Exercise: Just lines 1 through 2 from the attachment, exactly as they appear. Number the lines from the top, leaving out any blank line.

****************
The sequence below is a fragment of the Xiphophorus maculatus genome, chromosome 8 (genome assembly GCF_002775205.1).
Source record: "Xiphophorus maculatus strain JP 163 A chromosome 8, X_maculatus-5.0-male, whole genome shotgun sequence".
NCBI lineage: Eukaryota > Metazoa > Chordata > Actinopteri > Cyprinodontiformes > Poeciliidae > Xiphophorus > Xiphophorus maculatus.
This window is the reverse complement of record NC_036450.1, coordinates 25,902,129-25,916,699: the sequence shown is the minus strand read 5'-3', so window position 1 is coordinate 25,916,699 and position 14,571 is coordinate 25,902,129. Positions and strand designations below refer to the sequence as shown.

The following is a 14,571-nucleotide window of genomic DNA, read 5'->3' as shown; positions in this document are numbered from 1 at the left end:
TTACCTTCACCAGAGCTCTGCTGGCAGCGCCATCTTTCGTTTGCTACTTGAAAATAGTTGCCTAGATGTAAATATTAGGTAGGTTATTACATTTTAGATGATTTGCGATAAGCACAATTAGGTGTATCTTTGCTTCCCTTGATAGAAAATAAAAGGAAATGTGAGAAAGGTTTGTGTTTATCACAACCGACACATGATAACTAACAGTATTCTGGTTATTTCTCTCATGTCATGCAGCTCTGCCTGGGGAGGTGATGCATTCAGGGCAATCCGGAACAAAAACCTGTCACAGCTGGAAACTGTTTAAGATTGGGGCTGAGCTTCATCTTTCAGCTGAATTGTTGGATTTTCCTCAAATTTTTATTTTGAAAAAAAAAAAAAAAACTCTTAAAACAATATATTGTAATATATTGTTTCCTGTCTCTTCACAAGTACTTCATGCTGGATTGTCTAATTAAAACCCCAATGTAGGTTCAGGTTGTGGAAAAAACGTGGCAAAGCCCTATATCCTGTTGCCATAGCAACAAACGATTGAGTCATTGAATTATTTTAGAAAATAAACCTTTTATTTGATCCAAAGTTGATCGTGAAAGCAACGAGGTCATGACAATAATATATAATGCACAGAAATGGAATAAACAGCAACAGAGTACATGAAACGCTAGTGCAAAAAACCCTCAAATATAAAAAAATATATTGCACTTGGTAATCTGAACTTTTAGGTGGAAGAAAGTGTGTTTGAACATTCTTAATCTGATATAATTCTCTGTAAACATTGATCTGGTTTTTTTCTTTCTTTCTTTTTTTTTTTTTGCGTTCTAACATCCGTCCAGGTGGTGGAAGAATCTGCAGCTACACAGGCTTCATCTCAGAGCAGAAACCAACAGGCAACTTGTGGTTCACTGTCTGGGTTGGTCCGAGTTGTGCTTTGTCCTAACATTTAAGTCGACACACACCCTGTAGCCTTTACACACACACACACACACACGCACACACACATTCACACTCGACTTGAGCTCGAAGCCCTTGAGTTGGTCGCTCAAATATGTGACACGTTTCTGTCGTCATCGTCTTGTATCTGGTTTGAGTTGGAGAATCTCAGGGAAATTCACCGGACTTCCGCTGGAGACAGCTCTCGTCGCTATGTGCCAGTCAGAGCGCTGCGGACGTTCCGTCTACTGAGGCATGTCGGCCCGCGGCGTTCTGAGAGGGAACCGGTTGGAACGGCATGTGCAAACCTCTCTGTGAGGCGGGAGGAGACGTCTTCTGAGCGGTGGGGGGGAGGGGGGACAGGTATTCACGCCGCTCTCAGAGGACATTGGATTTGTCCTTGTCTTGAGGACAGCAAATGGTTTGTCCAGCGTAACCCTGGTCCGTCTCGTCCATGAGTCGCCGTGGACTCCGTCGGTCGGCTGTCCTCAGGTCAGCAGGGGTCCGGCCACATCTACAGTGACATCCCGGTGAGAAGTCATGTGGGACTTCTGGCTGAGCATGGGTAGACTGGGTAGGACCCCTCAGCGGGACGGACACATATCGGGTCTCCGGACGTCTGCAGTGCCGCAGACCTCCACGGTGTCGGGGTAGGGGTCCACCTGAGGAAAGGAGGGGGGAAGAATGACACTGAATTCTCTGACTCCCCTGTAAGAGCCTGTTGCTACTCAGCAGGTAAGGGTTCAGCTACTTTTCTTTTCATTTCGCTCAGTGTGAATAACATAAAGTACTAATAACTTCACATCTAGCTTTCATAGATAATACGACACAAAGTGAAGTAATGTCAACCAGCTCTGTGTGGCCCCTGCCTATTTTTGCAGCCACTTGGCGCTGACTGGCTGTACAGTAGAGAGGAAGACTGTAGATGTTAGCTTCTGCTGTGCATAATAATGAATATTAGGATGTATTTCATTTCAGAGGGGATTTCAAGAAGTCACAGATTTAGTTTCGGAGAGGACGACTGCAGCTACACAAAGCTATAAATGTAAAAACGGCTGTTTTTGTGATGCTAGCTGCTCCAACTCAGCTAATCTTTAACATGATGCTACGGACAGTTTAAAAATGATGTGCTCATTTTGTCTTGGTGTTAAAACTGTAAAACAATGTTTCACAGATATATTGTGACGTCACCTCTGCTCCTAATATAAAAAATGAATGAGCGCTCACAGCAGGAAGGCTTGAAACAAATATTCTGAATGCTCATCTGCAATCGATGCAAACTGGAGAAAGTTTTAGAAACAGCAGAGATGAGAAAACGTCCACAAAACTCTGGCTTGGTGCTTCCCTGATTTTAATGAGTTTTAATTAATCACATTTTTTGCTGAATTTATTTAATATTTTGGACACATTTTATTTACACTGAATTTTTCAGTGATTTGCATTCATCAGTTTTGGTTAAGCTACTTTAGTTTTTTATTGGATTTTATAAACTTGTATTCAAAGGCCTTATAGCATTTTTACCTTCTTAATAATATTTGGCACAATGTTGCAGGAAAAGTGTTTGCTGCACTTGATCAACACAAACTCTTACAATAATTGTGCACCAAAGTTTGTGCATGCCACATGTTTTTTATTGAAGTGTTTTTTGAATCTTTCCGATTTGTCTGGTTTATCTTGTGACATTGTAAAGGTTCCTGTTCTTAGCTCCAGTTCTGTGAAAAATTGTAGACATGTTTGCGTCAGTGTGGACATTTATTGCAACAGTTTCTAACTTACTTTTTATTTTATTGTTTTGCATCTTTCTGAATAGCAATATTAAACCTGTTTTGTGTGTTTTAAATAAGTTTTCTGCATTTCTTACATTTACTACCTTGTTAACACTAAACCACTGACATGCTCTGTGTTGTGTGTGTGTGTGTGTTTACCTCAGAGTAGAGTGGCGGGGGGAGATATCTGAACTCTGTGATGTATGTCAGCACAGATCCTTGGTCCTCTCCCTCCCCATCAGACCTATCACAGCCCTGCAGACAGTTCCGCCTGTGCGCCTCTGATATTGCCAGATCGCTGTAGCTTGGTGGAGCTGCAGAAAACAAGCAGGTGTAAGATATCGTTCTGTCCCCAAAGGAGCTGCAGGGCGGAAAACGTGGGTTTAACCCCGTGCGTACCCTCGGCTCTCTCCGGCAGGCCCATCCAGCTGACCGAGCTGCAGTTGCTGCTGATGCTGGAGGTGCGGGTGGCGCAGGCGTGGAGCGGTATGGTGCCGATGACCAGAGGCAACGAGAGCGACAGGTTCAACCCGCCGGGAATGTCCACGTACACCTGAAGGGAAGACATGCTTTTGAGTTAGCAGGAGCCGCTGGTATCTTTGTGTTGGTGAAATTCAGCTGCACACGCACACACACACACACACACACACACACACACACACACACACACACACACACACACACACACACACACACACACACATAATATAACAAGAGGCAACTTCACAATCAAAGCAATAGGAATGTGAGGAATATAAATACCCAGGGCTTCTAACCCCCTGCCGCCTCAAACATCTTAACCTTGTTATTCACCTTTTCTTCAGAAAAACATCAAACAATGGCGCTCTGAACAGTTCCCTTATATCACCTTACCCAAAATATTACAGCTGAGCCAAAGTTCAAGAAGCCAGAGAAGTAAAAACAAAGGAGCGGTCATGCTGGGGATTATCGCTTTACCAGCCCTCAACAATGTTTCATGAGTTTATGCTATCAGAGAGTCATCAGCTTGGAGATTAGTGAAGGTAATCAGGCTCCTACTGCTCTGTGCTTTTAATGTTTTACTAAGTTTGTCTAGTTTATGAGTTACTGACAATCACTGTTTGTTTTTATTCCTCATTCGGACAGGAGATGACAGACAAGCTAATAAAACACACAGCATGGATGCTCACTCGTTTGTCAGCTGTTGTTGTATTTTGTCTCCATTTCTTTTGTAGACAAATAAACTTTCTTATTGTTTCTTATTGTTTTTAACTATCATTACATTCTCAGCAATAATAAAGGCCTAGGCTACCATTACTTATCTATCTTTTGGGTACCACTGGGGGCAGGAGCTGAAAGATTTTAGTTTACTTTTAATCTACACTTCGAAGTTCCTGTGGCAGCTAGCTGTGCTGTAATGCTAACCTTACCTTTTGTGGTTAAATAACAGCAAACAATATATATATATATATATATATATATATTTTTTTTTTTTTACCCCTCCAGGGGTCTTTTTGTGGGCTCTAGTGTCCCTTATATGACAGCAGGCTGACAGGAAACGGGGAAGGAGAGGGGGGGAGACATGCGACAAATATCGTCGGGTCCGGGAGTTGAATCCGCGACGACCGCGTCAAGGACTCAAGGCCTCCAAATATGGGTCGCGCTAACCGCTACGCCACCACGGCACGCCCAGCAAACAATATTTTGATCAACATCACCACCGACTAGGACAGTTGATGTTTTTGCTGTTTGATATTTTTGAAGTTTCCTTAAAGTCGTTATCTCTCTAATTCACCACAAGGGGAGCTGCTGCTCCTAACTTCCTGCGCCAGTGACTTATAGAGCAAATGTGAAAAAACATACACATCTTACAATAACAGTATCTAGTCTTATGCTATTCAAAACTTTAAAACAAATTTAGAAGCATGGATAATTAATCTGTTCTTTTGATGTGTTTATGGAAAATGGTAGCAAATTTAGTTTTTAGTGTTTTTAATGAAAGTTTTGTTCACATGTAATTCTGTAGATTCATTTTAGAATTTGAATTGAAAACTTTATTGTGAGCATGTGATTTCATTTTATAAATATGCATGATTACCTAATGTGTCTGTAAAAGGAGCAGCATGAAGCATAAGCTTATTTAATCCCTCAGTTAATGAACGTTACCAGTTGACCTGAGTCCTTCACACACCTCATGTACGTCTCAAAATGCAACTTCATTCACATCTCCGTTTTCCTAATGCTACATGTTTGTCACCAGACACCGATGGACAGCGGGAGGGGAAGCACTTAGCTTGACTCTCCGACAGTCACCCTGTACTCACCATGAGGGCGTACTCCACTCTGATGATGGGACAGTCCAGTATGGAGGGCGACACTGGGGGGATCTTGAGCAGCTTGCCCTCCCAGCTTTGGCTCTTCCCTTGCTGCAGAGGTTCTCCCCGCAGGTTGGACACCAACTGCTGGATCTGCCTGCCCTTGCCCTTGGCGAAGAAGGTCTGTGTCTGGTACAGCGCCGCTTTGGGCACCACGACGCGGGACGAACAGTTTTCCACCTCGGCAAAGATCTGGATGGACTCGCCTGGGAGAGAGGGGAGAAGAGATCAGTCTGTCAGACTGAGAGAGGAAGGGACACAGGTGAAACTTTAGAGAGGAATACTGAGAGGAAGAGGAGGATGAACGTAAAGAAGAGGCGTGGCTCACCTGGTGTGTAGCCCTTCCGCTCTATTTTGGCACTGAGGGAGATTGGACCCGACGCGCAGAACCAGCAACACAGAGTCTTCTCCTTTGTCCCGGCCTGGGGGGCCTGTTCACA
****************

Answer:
The sequence below is a fragment of the Xiphophorus maculatus genome, chromosome 8 (genome assembly GCF_002775205.1).
Source record: "Xiphophorus maculatus strain JP 163 A chromosome 8, X_maculatus-5.0-male, whole genome shotgun sequence".